What is Tenderloin Steak

A tenderloin steak is a cut from the cow’s loin and is one of the most popular options on a beef menu. Since it’s considered such a high-quality meal, cooking one can be quite daunting and intimidating. However, it doesn’t have to be a difficult task if you have the right method.

Today, we’re going to teach you everything you need to know about choosing a tenderloin steak.

What is Tenderloin Steak, Exactly?

The tenderloin can either come from the cow’s short loin or another area of the animal known as the psoas major. The muscle isn’t responsible for bearing any of the cow’s weight, so it’s far more tender than other cuts. Other famous steaks from this part of the cow include filet mignon and tournedos.

However, the tenderloin isn’t as rich in flavor as a tomahawk or ribeye.

Tenderloin steaks naturally contain little fat due to the lack of connective tissue. Tenderloin also has a whopping 25 grams of protein per 100-gram serving. Tenderloin steaks are called eye fillet in Australia, or a filet in France.

What Does Tenderloin Steak Taste Like?

Tenderloin steaks are fine-grained and lean, usually with thicker cuts but smaller in diameter. The high-quality cut of beef steak is the most tender steak, boasting a mild, buttery flavor. However, the flavor is not as rich in taste as a ribeye or tomahawk.

Where Does Tenderloin Steak Come From?

The tenderloin steak comes from the short loin or psoas major of a cow. The muscle on this part of a cow’s body doesn’t support the cow’s weight so it doesn’t get tough like many muscular parts of the cow do. As a result, the meat is the most tender. Among the most desirable cuts from this loin area are tournedos and filet mignon.

Where to Buy Tenderloin Steak

Shopping for beef can be just as intimidating as cooking it. Tenderloin beef also tends to be a bit pricey compared to other cuts, so it’s important to choose the right one. Fortunately, we’ll tell you exactly how to buy the perfect tenderloin steak, so you don’t have to worry when you stop by the supermarket. It doesn’t matter if you shop at Costco or a fancy butcher shop – these principles apply everywhere.

You can typically find tenderloin steaks at your local supermarket in two forms: trimmed or untrimmed. Untrimmed tenderloin is cheaper because it still comes with the lining of fat around the cut. You can avoid the hassle of trimming the meat yourself by paying a few extra bucks per pound.

When buying steak, try to find cuts that have no brown spots. While steaks with brown spots are still safe to eat, they aren’t as fresh. If you’re unsure which cut is the best, you can always ask the butcher for recommendations.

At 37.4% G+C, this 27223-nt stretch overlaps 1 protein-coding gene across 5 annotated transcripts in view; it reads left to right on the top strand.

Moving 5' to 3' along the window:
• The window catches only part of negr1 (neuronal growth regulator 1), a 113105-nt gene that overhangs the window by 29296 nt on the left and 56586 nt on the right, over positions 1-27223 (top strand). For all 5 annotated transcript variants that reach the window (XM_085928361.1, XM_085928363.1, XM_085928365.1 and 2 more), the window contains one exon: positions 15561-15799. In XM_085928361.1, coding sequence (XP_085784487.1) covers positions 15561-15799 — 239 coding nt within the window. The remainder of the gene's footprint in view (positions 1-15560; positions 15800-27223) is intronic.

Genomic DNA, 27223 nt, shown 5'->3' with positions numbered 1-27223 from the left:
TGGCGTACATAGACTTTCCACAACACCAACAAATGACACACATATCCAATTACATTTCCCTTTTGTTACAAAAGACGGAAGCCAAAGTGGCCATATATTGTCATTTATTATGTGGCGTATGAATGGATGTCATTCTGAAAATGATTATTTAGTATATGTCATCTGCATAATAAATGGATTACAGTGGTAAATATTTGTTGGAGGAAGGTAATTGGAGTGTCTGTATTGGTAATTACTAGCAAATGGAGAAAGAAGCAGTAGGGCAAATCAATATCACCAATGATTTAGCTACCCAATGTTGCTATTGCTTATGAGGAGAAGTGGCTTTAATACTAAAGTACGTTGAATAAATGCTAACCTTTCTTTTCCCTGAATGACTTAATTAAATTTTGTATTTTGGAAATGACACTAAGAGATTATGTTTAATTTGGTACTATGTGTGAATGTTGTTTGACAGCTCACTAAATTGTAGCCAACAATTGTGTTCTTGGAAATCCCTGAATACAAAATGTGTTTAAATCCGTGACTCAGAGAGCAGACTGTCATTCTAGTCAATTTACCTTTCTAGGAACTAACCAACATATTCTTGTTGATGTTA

Cooking Methods

Hot and fast cooking methods are the most ideal for preparing tenderloin steaks. This allows the exterior surface to get a slight char while the interior remains undercooked for the optimal flavor and texture.

Even without marinades, tenderloin steaks taste great as long as they don’t overcook. A spice rub helps give the steak added taste. Tenderloin steaks can be grilled, baked, roasted, or even broiled.

Nutrition & Calories

Tenderloin steaks don’t have connective tissues. Therefore, they contain little to no fat. Every 100 gram serving of this type of steak contains about 25 grams of protein. The steak is known as filet mignon in France and fillet in Australia.

Tenderloin Steak Recipes

  • Herb-Crusted Tenderloin Steak – Tenderloin steak is tender and tasty. Fresh or dried herbs enhance the flavor of this delicacy. However, you have to use more herbs if you decide to use fresh ones. Try serving your steak with baked or mashed potatoes and veggies of your choice.
  • Bacon-Wrapped Filet – Bacon add to the taste of tenderloin steak. Although you can buy pre-wrapped tenderloin steak with bacon, you can do it yourself, which allows you to choose the type of bacon you prefer. The dish takes about half an hour to cook, and you can serve it with steamed broccoli, garlic mashed potatoes, green beans, or baked potatoes and a green salad with crisp toppings.

Conclusion

We hope this article was helpful and you’re now armed with all the info you need before heading to the store and picking up a delicious tenderloin.

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About the author

Adam can tell you the difference between a flank steak and skirt steak and any other cut of meat. He loves sharing his knowledge of steaks with everyone, ensuring you get the perfect steak every time.